What I didn’t know was that in his spare time, this professor was an amateur escapologist and the visit was to a friend with a similar passion. The friend, the product manager informed me, had invented a coffin into which the professor intended to be incarcerated and given 24 hours to emerge from, which, by my calculation, was roughly the time we should be speaking to the good pharmacists in the next county we visited.

Should he achieve this feat, he would receive a coveted award from the escapology fraternity; should he fail, I would be embarrassing myself by trying to deliver a lecture on a topic I knew precious little about. And so it happened. On that Friday evening, the product manager and I stood on the stage at the venue as the audience streamed in to take their seats, unable to make phone contact.

I did surprisingly well in giving his lecture. I suppose having been in the audience for the previous nights, some osmosis had occurred and of course I had his impressive slides. I did avoid his corny jokes, as they required his unique method of delivery.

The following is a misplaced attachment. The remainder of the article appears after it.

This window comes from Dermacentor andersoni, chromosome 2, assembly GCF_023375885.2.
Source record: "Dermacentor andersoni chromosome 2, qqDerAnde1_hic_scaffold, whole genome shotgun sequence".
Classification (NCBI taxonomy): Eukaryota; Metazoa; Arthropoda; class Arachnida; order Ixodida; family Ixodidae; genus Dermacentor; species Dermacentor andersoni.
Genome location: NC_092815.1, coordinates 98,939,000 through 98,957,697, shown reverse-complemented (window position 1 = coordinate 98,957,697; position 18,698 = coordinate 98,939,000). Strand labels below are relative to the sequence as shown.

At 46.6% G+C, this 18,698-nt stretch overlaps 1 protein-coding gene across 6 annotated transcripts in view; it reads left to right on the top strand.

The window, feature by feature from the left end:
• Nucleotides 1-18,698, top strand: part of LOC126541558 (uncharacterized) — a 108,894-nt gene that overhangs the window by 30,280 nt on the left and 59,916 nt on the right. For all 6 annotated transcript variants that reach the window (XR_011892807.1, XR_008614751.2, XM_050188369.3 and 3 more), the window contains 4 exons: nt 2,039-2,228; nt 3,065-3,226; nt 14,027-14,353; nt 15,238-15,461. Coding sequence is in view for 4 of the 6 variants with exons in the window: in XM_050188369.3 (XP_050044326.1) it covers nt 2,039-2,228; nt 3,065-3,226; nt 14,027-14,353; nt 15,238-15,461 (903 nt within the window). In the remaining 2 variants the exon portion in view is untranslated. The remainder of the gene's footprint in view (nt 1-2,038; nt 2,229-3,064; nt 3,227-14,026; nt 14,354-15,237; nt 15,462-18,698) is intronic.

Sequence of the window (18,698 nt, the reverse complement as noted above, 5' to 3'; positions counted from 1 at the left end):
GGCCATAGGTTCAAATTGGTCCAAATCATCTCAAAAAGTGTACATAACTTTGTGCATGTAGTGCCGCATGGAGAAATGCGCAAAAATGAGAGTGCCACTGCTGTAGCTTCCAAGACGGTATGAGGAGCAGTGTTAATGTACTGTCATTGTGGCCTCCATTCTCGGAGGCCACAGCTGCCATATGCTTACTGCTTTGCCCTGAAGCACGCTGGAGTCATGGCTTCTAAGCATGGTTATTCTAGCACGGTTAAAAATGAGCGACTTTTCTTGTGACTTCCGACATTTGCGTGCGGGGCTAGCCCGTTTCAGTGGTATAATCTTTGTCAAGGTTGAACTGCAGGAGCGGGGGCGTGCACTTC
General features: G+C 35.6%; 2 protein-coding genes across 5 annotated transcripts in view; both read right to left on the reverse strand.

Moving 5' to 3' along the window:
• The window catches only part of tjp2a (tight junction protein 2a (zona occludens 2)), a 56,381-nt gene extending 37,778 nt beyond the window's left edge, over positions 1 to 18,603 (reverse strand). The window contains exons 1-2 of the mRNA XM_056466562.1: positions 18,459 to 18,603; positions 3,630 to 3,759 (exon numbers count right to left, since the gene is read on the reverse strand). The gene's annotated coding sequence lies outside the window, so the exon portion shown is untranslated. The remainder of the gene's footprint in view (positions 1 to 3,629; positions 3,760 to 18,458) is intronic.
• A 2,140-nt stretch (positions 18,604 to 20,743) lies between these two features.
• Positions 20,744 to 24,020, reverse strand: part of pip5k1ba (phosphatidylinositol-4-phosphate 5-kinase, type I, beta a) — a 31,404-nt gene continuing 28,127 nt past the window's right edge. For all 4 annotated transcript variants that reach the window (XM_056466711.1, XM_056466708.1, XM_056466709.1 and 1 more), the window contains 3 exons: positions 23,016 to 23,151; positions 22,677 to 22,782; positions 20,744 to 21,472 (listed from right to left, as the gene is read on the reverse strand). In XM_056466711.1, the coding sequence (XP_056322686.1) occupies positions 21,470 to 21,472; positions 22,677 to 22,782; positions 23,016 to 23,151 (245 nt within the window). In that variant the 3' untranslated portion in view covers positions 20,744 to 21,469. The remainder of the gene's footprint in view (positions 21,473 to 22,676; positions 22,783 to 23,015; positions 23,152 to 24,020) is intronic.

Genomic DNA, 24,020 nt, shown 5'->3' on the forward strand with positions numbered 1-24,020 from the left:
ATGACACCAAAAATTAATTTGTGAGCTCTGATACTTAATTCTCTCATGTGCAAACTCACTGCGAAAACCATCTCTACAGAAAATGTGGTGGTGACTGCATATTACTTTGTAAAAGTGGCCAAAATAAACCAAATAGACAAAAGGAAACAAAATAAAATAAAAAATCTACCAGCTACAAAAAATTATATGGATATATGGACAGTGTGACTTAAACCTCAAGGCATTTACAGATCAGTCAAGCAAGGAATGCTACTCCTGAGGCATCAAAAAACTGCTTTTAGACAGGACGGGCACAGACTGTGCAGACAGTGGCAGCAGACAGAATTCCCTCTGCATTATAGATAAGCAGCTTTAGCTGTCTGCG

The Viagra Connect Covid educational experience this November was very different indeed. I signed in at 7.05pm. Following some chit-chat with my co-presenter and the technician, both at considerable geographical distance, the technician noticed an audio problem on my end. Then the sound went down with 15 minutes to go and there was a desperate scramble to get a solution, known as a ‘wrap-around’, essentially connecting my iPhone though the technician’s computer microphone.

When I started to speak, there were, according to the webinar dashboard, 150 in the virtual audience, many perhaps sitting at home in their pyjamas and sipping chardonnay. I sat at my dining table and looked at my computer screen, on which I could view my PowerPoint presentation and I just spoke to the slides.

It was a strange, lonely and worrying experience. I thought halfway through that perhaps it had all gone pear-shaped again and I was speaking to no-one as I had been cut off, but I quickly dismissed that possibility as I more than likely had 150 pharmacists and pharmacy support staff looking and listening. I got through the WWHAM for supply of Viagra Comment: